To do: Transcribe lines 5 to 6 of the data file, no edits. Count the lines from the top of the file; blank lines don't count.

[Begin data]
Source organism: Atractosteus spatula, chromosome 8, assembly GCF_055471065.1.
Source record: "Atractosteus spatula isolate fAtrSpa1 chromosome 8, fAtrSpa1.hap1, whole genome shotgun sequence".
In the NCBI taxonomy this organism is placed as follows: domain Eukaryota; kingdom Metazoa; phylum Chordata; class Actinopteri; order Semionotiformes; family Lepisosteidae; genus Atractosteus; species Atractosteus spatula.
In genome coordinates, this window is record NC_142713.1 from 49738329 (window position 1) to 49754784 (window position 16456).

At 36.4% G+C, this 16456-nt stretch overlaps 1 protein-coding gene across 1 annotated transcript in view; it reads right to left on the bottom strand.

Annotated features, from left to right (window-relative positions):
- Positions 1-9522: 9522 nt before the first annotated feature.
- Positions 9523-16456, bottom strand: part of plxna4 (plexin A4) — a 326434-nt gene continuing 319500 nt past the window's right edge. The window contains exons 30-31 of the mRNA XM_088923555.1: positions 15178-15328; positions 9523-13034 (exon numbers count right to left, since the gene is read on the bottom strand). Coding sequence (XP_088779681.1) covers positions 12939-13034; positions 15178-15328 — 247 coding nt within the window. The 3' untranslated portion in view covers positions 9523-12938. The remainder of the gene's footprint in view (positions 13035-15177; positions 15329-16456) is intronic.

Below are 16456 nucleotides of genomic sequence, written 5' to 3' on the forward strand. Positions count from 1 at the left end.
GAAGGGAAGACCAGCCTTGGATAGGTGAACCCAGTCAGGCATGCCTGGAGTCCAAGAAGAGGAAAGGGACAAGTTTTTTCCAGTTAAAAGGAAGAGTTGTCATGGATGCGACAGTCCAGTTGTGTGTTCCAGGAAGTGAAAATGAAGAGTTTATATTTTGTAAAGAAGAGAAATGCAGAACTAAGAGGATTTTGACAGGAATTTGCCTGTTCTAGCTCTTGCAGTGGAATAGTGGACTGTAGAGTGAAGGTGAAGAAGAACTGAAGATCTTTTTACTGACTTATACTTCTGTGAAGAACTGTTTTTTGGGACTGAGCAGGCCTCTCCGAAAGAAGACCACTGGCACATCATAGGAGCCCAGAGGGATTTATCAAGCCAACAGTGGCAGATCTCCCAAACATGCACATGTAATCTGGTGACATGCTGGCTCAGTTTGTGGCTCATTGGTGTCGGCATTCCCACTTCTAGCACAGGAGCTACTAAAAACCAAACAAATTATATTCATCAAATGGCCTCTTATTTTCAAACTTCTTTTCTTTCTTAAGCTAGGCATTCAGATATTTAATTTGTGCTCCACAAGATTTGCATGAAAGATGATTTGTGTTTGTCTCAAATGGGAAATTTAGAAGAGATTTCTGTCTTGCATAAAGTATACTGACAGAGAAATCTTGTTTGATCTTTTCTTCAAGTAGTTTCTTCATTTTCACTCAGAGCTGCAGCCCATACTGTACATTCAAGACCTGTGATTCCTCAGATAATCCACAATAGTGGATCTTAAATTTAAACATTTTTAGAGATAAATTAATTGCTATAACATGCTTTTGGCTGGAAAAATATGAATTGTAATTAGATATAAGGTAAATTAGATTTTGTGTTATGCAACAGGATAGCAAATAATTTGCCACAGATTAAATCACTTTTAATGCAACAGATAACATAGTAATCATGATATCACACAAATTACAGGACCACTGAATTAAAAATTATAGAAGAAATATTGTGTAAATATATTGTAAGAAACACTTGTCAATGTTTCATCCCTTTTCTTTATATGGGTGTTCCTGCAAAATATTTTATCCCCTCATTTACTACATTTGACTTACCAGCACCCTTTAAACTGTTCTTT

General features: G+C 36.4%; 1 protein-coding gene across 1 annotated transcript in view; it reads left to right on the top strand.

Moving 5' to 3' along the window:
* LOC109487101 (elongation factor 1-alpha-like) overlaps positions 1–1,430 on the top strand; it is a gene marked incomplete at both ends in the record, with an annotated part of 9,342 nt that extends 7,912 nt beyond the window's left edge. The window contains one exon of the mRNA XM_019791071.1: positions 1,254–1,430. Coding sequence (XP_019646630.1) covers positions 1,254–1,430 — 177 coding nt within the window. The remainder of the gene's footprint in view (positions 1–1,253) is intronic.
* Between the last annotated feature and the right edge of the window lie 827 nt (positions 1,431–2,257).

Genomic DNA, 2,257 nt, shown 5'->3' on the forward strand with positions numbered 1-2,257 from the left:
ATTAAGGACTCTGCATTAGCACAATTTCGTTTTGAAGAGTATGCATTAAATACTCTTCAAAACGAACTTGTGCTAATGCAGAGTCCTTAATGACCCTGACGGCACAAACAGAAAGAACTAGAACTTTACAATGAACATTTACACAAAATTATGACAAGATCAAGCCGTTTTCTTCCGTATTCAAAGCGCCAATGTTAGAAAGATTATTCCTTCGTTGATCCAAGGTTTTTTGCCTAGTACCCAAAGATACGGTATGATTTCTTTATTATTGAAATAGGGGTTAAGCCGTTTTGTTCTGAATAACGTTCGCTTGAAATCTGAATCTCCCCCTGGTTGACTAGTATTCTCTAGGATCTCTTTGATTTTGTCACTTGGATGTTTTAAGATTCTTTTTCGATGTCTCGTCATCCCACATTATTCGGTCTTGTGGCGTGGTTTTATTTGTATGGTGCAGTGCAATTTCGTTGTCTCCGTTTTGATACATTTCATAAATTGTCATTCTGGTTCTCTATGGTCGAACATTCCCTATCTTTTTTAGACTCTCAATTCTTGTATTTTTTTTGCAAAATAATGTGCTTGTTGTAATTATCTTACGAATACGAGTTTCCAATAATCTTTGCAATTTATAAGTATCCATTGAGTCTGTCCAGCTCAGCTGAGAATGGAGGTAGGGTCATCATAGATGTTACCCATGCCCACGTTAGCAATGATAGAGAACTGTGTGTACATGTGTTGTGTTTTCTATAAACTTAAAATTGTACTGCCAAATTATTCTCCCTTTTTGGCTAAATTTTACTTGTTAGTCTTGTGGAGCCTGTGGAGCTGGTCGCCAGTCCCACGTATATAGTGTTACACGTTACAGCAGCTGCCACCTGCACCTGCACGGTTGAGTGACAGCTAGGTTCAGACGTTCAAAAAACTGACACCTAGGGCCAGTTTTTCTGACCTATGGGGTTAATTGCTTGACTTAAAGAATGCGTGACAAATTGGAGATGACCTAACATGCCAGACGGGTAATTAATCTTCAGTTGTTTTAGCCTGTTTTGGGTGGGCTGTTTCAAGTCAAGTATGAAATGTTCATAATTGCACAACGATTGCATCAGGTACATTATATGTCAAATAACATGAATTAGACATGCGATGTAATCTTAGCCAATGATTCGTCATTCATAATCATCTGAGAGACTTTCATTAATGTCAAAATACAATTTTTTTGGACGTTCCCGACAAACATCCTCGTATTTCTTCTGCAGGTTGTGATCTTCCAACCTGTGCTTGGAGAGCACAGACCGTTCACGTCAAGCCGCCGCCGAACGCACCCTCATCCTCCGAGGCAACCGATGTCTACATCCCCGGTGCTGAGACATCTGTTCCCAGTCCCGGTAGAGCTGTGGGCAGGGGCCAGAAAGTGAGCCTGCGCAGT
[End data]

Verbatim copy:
At 36.4% G+C, this 16456-nt stretch overlaps 1 protein-coding gene across 1 annotated transcript in view; it reads right to left on the bottom strand.

Annotated features, from left to right (window-relative positions):